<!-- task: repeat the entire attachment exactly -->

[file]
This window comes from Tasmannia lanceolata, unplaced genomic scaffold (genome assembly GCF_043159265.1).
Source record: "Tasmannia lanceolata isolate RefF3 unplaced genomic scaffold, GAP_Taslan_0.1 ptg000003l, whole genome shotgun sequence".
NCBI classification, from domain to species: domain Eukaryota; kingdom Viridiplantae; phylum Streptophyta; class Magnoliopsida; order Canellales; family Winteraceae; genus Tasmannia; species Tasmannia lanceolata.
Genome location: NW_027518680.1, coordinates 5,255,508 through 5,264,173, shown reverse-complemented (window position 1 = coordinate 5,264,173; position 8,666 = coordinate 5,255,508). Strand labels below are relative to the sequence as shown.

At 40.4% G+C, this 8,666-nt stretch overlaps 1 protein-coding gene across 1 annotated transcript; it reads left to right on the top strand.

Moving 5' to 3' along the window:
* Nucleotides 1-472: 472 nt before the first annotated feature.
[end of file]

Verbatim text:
This window comes from Tasmannia lanceolata, unplaced genomic scaffold (genome assembly GCF_043159265.1).
Source record: "Tasmannia lanceolata isolate RefF3 unplaced genomic scaffold, GAP_Taslan_0.1 ptg000003l, whole genome shotgun sequence".
NCBI classification, from domain to species: domain Eukaryota; kingdom Viridiplantae; phylum Streptophyta; class Magnoliopsida; order Canellales; family Winteraceae; genus Tasmannia; species Tasmannia lanceolata.
Genome location: NW_027518680.1, coordinates 5,255,508 through 5,264,173, shown reverse-complemented (window position 1 = coordinate 5,264,173; position 8,666 = coordinate 5,255,508). Strand labels below are relative to the sequence as shown.

At 40.4% G+C, this 8,666-nt stretch overlaps 1 protein-coding gene across 1 annotated transcript; it reads left to right on the top strand.

Moving 5' to 3' along the window:
* Nucleotides 1-472: 472 nt before the first annotated feature.